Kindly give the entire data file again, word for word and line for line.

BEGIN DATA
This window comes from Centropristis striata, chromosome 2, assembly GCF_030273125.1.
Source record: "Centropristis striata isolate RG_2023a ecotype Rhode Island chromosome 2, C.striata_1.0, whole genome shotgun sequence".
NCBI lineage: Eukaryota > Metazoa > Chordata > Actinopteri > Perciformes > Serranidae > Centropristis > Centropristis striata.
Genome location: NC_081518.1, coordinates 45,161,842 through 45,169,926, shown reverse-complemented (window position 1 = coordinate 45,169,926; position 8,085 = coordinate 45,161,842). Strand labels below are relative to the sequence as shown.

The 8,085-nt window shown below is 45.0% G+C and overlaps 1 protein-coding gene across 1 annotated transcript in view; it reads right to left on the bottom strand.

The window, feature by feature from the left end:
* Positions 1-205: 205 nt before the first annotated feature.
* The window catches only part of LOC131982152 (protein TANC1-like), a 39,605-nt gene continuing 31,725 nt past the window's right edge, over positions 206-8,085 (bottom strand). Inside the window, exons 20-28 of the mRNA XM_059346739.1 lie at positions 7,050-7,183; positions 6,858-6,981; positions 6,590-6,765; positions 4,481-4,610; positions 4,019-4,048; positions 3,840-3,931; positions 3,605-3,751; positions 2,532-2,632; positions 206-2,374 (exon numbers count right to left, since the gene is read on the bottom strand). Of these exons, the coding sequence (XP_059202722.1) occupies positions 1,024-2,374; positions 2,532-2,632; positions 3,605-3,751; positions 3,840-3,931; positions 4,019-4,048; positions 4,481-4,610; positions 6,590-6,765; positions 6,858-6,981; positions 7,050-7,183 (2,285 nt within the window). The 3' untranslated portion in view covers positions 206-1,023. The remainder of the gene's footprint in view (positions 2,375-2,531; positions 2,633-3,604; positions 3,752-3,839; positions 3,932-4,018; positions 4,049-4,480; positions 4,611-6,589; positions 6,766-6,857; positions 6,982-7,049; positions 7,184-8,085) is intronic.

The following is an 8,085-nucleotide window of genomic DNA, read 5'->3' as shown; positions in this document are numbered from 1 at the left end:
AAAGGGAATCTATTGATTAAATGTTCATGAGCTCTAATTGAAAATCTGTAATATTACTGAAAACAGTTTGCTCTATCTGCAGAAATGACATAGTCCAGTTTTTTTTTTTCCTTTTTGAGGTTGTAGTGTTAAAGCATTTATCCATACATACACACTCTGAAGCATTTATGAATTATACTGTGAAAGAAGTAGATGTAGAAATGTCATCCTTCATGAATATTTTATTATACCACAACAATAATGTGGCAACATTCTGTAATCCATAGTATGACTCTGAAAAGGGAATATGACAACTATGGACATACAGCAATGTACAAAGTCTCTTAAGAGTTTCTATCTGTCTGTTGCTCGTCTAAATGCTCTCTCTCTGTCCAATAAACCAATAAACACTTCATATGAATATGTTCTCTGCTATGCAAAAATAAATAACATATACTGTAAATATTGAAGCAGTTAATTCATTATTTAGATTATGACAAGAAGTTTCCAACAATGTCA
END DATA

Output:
This window comes from Centropristis striata, chromosome 2, assembly GCF_030273125.1.
Source record: "Centropristis striata isolate RG_2023a ecotype Rhode Island chromosome 2, C.striata_1.0, whole genome shotgun sequence".
NCBI lineage: Eukaryota > Metazoa > Chordata > Actinopteri > Perciformes > Serranidae > Centropristis > Centropristis striata.
Genome location: NC_081518.1, coordinates 45,161,842 through 45,169,926, shown reverse-complemented (window position 1 = coordinate 45,169,926; position 8,085 = coordinate 45,161,842). Strand labels below are relative to the sequence as shown.

The 8,085-nt window shown below is 45.0% G+C and overlaps 1 protein-coding gene across 1 annotated transcript in view; it reads right to left on the bottom strand.

The window, feature by feature from the left end:
* Positions 1-205: 205 nt before the first annotated feature.
* The window catches only part of LOC131982152 (protein TANC1-like), a 39,605-nt gene continuing 31,725 nt past the window's right edge, over positions 206-8,085 (bottom strand). Inside the window, exons 20-28 of the mRNA XM_059346739.1 lie at positions 7,050-7,183; positions 6,858-6,981; positions 6,590-6,765; positions 4,481-4,610; positions 4,019-4,048; positions 3,840-3,931; positions 3,605-3,751; positions 2,532-2,632; positions 206-2,374 (exon numbers count right to left, since the gene is read on the bottom strand). Of these exons, the coding sequence (XP_059202722.1) occupies positions 1,024-2,374; positions 2,532-2,632; positions 3,605-3,751; positions 3,840-3,931; positions 4,019-4,048; positions 4,481-4,610; positions 6,590-6,765; positions 6,858-6,981; positions 7,050-7,183 (2,285 nt within the window). The 3' untranslated portion in view covers positions 206-1,023. The remainder of the gene's footprint in view (positions 2,375-2,531; positions 2,633-3,604; positions 3,752-3,839; positions 3,932-4,018; positions 4,049-4,480; positions 4,611-6,589; positions 6,766-6,857; positions 6,982-7,049; positions 7,184-8,085) is intronic.

The following is an 8,085-nucleotide window of genomic DNA, read 5'->3' as shown; positions in this document are numbered from 1 at the left end:
AAAGGGAATCTATTGATTAAATGTTCATGAGCTCTAATTGAAAATCTGTAATATTACTGAAAACAGTTTGCTCTATCTGCAGAAATGACATAGTCCAGTTTTTTTTTTTCCTTTTTGAGGTTGTAGTGTTAAAGCATTTATCCATACATACACACTCTGAAGCATTTATGAATTATACTGTGAAAGAAGTAGATGTAGAAATGTCATCCTTCATGAATATTTTATTATACCACAACAATAATGTGGCAACATTCTGTAATCCATAGTATGACTCTGAAAAGGGAATATGACAACTATGGACATACAGCAATGTACAAAGTCTCTTAAGAGTTTCTATCTGTCTGTTGCTCGTCTAAATGCTCTCTCTCTGTCCAATAAACCAATAAACACTTCATATGAATATGTTCTCTGCTATGCAAAAATAAATAACATATACTGTAAATATTGAAGCAGTTAATTCATTATTTAGATTATGACAAGAAGTTTCCAACAATGTCA